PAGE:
and German through reading the numerous journals which ICA members sent him
in various languages.

Shortly after the outbreak of the second world war in 1939,  Will left ICA
(he confided in me that he did not always see eye to eye with the then
Secretary General, Henry J. May) and joined the editorial staff of Reynolds
News, a co-operative weekly. After the war he was appointed as Co-operative
Economic Advisor to Sir Cecil Weir, in the German Control Commission The
Hitler regime had destroyed the movement and used it to their own ends and
the structures and democratic  systems  needed to be rebuilt .  Will wrote
the post war German Co-operative Act. He also made many close friends
including the late Dr. Hassleman who corresponded with Will till he died
only a few months before his great friend.

>From 1951 to 1963 Will was the Director of ICA and after his retirement he
remained closely connected with the international movement becoming
Secretary to the committee which reformulated the Co-operative Principles
in 1966 and writing the history of the ICA to mark  the organisations's
75th birthday. Among the many books and papers which Will put his name to
was the famous Co-operative Principles Today and Tomorrow which was
published by the Co-operative Union in 1986 and has been translated into
many languages since then.

Will was a Co-operative Philosopher and a Visionary,  forward looking even
in old age. He was not sentimental about bricks and mortar, never
mentioning his old home again after having moved into the Nursing Home.
When discussing Stanford Hall and its recent problems he maintained that
the college should have been nearer to where the people who should use it
were, despite the fact that he spoke lovingly of the beautiful building and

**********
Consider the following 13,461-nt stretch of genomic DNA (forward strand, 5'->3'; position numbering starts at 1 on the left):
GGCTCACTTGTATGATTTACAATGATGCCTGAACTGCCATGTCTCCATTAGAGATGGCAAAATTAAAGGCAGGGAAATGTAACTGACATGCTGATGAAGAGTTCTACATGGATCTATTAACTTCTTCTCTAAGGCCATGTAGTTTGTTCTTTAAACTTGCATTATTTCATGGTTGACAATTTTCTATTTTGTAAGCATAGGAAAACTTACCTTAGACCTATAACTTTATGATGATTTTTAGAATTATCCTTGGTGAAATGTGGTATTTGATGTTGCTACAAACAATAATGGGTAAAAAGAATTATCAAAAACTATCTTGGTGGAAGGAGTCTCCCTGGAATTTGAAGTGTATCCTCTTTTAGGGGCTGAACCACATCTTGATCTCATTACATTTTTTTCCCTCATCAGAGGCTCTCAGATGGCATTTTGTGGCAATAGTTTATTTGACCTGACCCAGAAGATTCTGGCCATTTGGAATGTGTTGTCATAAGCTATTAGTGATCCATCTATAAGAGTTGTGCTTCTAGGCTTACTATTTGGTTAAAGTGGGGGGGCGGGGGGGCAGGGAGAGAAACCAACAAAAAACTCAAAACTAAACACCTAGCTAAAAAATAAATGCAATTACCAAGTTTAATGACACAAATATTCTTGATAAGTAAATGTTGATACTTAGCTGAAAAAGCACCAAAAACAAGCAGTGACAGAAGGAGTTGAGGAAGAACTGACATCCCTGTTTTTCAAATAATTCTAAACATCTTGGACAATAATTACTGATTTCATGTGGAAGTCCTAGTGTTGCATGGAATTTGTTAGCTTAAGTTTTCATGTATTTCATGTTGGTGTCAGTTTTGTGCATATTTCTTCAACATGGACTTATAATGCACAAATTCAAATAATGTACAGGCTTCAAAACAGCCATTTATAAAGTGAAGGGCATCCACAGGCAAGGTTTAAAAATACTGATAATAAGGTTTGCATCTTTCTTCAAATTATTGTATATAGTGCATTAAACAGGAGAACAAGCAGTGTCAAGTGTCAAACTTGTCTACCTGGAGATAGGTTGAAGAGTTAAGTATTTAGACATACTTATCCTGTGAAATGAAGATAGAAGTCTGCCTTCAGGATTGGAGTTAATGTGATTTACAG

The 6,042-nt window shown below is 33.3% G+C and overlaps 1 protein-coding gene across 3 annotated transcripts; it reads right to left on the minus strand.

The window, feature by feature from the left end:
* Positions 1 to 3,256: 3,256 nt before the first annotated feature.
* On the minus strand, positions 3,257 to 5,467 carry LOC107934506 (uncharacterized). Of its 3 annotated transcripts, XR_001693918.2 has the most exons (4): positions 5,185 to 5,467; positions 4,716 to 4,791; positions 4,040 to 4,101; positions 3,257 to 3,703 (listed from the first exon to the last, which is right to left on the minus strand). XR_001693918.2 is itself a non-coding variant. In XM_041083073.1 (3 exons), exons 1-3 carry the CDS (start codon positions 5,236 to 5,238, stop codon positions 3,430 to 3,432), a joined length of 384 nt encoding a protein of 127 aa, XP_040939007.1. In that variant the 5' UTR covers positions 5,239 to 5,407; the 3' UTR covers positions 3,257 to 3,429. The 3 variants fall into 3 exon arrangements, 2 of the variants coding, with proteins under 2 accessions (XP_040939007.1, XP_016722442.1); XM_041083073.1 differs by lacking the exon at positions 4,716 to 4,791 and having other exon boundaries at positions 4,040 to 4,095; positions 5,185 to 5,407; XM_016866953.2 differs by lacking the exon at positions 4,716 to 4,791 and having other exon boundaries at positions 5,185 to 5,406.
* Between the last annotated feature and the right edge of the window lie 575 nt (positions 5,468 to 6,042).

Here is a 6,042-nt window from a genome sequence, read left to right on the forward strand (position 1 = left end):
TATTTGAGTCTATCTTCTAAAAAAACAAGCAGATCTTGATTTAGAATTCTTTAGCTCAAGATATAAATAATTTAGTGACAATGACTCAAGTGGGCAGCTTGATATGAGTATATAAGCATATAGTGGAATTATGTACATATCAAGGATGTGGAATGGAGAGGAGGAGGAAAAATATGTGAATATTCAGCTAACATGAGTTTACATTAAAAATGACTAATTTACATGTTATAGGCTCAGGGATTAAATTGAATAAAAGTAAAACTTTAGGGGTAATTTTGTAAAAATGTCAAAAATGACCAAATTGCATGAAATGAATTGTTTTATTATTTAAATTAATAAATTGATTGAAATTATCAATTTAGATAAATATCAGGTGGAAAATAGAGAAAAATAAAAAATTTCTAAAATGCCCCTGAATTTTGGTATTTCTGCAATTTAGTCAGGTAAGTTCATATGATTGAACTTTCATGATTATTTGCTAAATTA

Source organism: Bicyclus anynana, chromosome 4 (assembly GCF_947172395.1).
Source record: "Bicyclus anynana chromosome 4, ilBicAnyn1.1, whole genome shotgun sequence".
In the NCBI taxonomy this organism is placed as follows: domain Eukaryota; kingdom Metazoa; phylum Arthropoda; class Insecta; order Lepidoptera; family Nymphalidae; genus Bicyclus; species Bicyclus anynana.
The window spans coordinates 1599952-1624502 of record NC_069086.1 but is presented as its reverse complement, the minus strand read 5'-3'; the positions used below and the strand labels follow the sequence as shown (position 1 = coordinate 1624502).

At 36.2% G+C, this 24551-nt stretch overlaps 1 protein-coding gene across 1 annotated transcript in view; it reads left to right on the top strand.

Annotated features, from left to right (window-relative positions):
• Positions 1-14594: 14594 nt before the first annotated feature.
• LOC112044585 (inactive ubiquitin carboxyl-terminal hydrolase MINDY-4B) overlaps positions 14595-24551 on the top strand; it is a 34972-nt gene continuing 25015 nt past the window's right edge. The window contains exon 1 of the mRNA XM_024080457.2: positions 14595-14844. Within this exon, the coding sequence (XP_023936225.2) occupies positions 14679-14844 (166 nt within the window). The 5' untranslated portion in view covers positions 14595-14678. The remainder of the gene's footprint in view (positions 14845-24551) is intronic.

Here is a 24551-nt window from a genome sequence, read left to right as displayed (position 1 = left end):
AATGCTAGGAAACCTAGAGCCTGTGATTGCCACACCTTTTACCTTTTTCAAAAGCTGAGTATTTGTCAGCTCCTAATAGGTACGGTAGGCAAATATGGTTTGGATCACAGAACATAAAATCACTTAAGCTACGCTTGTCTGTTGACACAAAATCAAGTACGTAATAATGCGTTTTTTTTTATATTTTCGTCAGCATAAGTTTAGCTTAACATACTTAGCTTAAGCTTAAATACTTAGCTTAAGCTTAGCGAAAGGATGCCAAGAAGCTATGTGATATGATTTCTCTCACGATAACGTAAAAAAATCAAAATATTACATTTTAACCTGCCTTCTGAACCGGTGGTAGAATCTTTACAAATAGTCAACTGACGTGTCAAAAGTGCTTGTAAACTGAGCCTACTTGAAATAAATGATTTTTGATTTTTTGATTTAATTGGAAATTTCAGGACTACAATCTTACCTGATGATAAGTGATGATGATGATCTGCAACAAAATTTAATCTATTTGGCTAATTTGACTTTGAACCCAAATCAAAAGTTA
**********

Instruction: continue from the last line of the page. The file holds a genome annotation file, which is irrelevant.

grounds.  Will felt that enough importance was never given to Co-operative
Education although he conceded that the Swedes, the Swiss and the
Austrian's had come close to giving it its deserved importance at different
times in their development.  He also felt that, apart from a few astute
co-operative managers who understood the meaning of self-service and the
revolution that it would bring, co-op societies in the UK and elsewhere had
not been quick enough to move with the times, which is why they were
lagging behind in the retail sector.

Throughout his life, Will remained faithful to the co-operative ideal as
can seen from this quotation from his last book, Co-operative Principles -
Today and Tomorrow  "Despite world wars and economic depressions, the
collapse of empires and the re-dawning of national boundaries, political
repression and persecution, the Co-operative idea, with all its setbacks ,
has survived to become more relevant than ever ...".

1994 was a black year for co-operators. We lost many great and good people
some in the most tragic way. The  first days of our centennial year were
also filled with sadness. Will's death deprives us of a great pioneer, but
we are thankful that we were able to keep him with us for so long. May he
rest in peace.

Mary Treacy



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                       Roy Garratt

                       1931 - 1994

Last year's 150th anniversary celebrations of the Co-operative Movement
were not quite the same without Roy Garratt, who  died aged 63.  As curator
of the Rochdale Pioneers Museum, he devoted most of the last 20 years to
the shop in Th'Owd Lane which was a place of pilgrimage for co-operative
activists from around the world.  In the seventies, under his supervision,
the Toad Lane building - the site of the Rochdale Equitable Pioneers
Society's first store - was lovingly restored and protected, surely his
greatest achievement.

Born in Manchester, he trained as a journalist before joining the
Co-operative Press in 1955, subsequently transferring to the Co-operative
Union's editorial department six years later.  He delighted in describing
the Rochdale Pioneers as the first green consumers, selling pure,
unadulterated food at fair prices and honest weight at a time of widespread
exploitation by private shopkeepers.

His encyclopaedic knowledge of co-operative history went back much farther
than Rochdale.  In his other role as Co-operative Union librarian, he was
equally at home with earlier missionaries of workers' mutual aid, such as